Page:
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The way i am doing it now is using boost::asio TCP sockets handling everything manually with a main server that orchestrates the processes between the available machines, but the number of machines is increasing and when i need communication between specific machines i have to do it through the server and the number of machines is just to much to be handled by one server, so i am thinking about Open MPI.

However i have 3 problems

  1. the machines are Heterogeneous.
  2. the number of machines available can be for example 50 at a time and also can be only 10 and sometimes it gets to 300 which is too much for my server to handle and there is always tons of data to process, and i can seem to utilize more than ~70 connections at the same time.
  3. most of the machines are remote and some of them share the same network.

if i want to scale things with my current design i would get ugly trees with multiple layers, i don't have the money to hire network experts/programmers for a non profit project, but i am fairly good at grasping new concepts, so how would you go around this?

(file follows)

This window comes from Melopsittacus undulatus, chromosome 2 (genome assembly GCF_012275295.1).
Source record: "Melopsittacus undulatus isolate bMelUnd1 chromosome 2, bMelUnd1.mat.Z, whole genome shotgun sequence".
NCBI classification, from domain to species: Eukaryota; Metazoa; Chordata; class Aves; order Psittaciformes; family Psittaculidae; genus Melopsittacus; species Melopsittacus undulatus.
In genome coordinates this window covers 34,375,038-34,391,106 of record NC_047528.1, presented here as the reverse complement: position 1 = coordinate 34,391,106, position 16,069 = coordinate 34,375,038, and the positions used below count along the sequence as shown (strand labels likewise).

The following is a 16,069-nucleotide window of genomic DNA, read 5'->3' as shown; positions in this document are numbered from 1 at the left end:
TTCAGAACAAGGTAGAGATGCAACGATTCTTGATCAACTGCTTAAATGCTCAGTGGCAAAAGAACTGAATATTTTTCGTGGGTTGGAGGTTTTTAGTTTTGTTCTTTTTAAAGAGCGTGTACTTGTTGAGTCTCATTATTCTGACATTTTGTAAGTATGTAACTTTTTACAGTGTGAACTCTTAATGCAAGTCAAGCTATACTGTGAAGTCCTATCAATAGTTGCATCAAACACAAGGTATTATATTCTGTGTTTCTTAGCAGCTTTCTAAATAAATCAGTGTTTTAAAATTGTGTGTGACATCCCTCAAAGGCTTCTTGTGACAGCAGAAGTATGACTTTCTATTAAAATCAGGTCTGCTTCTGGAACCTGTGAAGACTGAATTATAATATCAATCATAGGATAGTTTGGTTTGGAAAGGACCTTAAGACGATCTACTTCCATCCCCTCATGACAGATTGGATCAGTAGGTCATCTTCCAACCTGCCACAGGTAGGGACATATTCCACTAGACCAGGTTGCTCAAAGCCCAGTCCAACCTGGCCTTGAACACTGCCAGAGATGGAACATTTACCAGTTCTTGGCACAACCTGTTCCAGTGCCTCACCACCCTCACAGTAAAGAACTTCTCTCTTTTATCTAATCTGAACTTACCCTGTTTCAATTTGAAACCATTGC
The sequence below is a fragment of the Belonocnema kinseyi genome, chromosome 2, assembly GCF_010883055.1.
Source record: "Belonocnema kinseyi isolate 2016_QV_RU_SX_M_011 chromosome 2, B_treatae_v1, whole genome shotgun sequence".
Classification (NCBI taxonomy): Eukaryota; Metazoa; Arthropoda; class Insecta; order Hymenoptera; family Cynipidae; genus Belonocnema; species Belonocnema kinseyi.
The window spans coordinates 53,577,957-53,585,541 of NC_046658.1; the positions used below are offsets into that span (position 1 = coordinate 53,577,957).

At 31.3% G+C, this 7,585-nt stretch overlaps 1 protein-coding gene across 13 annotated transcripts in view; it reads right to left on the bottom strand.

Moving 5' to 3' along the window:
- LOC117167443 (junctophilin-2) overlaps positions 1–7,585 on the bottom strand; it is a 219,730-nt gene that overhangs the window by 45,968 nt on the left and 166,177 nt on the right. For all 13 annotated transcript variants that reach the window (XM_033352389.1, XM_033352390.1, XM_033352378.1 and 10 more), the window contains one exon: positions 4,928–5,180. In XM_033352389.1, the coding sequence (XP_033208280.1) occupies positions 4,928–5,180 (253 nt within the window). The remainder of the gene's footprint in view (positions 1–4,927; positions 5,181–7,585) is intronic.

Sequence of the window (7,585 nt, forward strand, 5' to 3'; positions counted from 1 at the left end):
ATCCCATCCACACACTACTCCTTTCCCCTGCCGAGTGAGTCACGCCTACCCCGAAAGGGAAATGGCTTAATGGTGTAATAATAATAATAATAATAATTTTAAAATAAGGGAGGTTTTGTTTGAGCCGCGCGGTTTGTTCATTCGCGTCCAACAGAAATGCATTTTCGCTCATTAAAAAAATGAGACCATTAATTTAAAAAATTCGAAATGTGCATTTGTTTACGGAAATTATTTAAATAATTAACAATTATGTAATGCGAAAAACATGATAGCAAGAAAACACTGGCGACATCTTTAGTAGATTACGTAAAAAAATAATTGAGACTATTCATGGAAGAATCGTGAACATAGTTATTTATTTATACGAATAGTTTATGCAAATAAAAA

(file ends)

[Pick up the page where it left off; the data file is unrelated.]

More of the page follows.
and with the above problems is OpenMPI for me?

In other words, i am looking for a better design than mine, and i have no problem implementing it from scratch no matter how long it takes and i will be supporting linux only at the start because i figured that native code has a measurable advantage, i would like to hear your ideas.

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How heterogeneous are those machines? Are they all general-purpose processors with different storage capacities, or do you also have special-purpose processors (graphics processors, vector machines, etc.) in the mix? –  Bart van Ingen Schenau Jan 24 at 7:02
Have you investigated what the bottleneck actually is? Are you sure its the network connections, and not something to do with processing the data? 70 concurrent connections should not be a problem for a server. –  GrandmasterB Jan 24 at 7:41